CAMBRIDGE, Mass. (October 18, 2005) -- The Deshpande Center for Technological Innovation at MIT today awarded first-time grants to three teams doing research that could result in new commercial applications ranging from gas masks that neutralize nerve agents to laboratory-grown human liver cells that test new drugs to a new material enabling flexible computer displays.
The Center also awarded follow-on Innovation Grants to research teams already exploring ways to commercialize two additional technologies — a medical imaging process designed to pinpoint tiny cancer tumors, and a multispectral infrared array technology that could result in very-low-cost night-vision systems for military and security applications.
The Fall 2005 grants, totaling $600,000, bring to $5.5 million the total funding provided to 47 research teams at the Massachusetts Institute of Technology since the Deshpande Center began its innovation support programs in 2002. They further broaden the range of projects funded by the Center, whose mission is to help MIT innovators make a social, economic, and academic difference with their discoveries and inventions. More than a third of the projects are already in the process of forming independent companies and/or licensing their inventions, and nine have already raised a total of $36 million, above and beyond their Deshpande Center grant money, in private equity from venture capital firms and angel investors.
"The Deshpande Center has a well-defined process to nurture innovation and accelerate the migration of ideas to the commercial marketplace," said Clark Colton, an MIT Professor of Chemical Engineering, whose research on targeting and illuminating cancer tumors for MRI scans won an Ignition Grant in 2004 and is being supported with an Innovation Grant in the current round. "I feel fortunate that the Center was willing to take a chance on our idea a year ago. As we continue reducing the risk of our early-stage research, hands-on support from Deshpande Catalysts has been helping us make connections and clarify the commercial potential of our project." Catalysts are committed volunteers from the business community that guide Deshpande Center projects.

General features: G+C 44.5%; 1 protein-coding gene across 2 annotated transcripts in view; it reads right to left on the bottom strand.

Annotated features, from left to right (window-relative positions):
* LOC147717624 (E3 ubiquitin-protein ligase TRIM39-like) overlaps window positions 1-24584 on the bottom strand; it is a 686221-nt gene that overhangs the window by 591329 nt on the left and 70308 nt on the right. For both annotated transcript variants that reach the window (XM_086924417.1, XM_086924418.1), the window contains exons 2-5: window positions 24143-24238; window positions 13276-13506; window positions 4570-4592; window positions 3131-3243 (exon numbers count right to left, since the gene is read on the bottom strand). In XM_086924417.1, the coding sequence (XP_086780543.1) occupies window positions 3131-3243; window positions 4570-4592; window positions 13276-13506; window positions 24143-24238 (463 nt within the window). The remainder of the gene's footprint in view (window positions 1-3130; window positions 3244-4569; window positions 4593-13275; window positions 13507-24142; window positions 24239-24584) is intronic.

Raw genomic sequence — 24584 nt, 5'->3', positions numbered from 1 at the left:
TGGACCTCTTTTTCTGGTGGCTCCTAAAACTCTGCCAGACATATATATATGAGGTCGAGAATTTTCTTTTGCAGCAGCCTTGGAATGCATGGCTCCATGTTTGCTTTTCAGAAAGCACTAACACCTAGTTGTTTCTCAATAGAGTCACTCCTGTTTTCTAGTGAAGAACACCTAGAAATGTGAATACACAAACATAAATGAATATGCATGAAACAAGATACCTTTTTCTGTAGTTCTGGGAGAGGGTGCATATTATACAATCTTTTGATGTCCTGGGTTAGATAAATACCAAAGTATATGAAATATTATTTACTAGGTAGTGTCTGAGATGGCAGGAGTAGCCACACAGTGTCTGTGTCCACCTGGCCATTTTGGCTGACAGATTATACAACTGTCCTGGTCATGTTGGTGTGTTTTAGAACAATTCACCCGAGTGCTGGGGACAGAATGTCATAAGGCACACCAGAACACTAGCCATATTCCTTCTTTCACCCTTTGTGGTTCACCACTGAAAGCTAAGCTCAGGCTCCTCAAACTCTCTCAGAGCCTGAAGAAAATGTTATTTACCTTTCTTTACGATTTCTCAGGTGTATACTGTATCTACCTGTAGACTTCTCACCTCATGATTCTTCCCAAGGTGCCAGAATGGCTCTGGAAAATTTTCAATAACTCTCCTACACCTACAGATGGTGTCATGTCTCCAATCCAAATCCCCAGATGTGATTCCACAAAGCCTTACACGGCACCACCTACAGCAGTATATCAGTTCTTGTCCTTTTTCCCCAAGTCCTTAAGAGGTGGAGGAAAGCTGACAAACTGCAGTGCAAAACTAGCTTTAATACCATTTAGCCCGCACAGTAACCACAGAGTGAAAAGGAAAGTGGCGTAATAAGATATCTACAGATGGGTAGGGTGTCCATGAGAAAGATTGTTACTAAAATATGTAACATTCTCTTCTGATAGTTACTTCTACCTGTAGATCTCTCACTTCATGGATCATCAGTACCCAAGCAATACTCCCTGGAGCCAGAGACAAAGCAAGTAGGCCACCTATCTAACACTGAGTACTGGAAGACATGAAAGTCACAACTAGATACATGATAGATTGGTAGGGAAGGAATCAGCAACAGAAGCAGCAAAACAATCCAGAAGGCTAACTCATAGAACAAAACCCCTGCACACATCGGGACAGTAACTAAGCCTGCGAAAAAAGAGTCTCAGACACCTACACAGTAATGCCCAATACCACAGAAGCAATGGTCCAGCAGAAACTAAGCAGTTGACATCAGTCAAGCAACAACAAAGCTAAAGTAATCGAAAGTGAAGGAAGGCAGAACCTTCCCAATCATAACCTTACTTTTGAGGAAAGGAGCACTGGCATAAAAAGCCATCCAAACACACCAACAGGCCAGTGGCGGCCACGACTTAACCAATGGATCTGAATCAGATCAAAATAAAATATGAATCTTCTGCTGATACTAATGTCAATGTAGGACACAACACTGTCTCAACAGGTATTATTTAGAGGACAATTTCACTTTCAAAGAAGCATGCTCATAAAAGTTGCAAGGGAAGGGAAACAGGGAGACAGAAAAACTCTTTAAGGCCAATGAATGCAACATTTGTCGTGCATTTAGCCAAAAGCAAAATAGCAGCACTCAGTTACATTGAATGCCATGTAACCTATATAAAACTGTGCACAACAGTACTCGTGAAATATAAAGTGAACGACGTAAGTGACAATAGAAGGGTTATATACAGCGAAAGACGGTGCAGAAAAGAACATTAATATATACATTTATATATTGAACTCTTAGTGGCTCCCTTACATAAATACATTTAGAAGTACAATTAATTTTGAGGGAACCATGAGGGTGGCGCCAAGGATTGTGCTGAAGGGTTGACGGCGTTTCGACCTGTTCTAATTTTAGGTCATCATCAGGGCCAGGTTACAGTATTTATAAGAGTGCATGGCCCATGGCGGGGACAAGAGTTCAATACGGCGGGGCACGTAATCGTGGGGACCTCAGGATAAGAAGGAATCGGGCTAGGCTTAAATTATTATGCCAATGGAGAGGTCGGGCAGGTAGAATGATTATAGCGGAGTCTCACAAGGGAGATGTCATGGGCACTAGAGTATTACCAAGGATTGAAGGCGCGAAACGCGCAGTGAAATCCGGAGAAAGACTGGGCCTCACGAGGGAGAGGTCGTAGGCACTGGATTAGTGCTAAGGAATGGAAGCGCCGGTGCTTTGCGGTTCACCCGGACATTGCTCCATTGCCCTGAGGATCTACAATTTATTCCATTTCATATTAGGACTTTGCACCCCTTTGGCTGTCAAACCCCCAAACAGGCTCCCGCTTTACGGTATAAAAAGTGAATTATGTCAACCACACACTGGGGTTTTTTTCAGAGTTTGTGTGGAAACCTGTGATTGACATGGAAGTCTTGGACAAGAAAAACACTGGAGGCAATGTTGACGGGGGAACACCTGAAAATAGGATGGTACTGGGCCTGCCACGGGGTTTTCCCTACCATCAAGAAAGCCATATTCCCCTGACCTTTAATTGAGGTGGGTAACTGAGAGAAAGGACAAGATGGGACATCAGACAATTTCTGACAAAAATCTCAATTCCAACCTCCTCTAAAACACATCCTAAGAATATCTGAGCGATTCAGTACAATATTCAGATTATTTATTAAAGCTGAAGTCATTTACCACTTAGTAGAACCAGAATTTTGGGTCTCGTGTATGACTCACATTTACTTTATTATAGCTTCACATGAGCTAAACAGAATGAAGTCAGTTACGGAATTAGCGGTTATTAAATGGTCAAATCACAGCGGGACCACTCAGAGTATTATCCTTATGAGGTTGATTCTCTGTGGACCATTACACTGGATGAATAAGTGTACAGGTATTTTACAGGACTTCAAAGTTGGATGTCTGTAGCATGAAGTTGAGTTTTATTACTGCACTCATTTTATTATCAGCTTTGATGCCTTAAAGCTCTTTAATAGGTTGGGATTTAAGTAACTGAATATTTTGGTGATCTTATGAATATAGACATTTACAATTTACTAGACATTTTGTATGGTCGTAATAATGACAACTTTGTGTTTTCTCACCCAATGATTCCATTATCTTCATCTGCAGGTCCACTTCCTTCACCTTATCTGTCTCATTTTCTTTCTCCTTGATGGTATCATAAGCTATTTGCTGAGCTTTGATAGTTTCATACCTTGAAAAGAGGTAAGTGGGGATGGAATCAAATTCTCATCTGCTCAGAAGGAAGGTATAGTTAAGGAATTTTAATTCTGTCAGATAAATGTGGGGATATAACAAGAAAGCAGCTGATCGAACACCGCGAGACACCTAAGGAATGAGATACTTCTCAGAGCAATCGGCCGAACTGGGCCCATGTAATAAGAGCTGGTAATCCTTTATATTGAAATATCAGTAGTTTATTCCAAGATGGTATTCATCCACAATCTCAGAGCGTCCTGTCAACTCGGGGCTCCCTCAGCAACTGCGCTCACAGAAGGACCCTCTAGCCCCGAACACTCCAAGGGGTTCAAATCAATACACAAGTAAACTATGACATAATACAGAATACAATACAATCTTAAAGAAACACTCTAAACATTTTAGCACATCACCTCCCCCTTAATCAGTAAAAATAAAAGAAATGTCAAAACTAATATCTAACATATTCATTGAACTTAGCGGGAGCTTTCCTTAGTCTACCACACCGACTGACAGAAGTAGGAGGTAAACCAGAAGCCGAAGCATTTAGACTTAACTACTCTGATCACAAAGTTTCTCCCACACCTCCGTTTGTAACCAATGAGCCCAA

Projects receiving Fall 2005 grants are:
Human liver models for faster, safer drug development: Sangeeta N. BhatiaCreation of miniature human liver tissue could lead to safer, faster, and more cost-effective drug development by measuring toxicity at an early stage in the development process.
Finding early-stage cancers using novel contrast agents for enhanced MRI: Clark Colton
This technology could help pinpoint early stage tumors, dramatically improving the chances of cancer survival.
Novel conductors for flexible, robust electronic devices: Karen Gleason
This transparent conductive material could enable large-scale production of flexible, reliable next-generation displays and touch screens and make possible a variety of new portable devices.
Catalytic particles for rapid decontamination in carbon filters and clothing: T. Alan Hatton
When added to carbon filters in gas masks, garments, and ventilation and filtration systems, these catalytic particles can quickly neutralize toxins in air and water.
Low-cost multispectral infrared detector arrays: Lionel Kimerling and Anu Agarwal
The large potential for infrared sensors used for night-vision systems and other applications may be unlocked by this novel approach for making commodity-priced multispectral photodetector arrays.
"The grant winners this Fall not only are among the most exciting we've seen, but also will benefit from the success of those who have come before," said Deshpande Center Executive Director Krisztina Holly. "Over the past three years, we have refined our process to provide the most effective support to innovators, starting with hands-on expertise at the very inception of a commercial idea."
Deshpande Center Ignition Grants go to research teams that are in the early stages of determining technical feasibility of breakthrough ideas, and Innovation Grants go to teams that have already made significant academic progress but are at the cusp of applying their research to the most promising markets and determining whether to start a company or pursue a license to commercial partners. The Center supports each team with a structured set of programs and referrals to other resources, including assignment of one or more Catalysts; opportunities for exposure at events and other activities; introductions to entrepreneurs, investors, and customers; and possible participation in the unique "i-Teams" course.
About the MIT Deshpande Center for Technological Innovation
The Deshpande Center was established to increase the impact of MIT technologies in the marketplace. It serves as a catalyst for innovation and entrepreneurship by supporting MIT research through grants ranging from $50-250K, a Catalyst Program of volunteers that provide market focus and connections, i-Teams, and other opportunities. Over the first three years, the Deshpande Center has awarded $5.5 million in Ignition and Innovation Grants to 47 projects in a wide range of emerging technologies. So far, nine of these projects have turned into startups, collectively raising over $36M in capital. Founded with an initial donation by Jaishree and Desh Deshpande, the Deshpande Center depends on the financial and professional support of successful alumni, entrepreneurs, and investors to provide a sustainable source of funding for innovative research.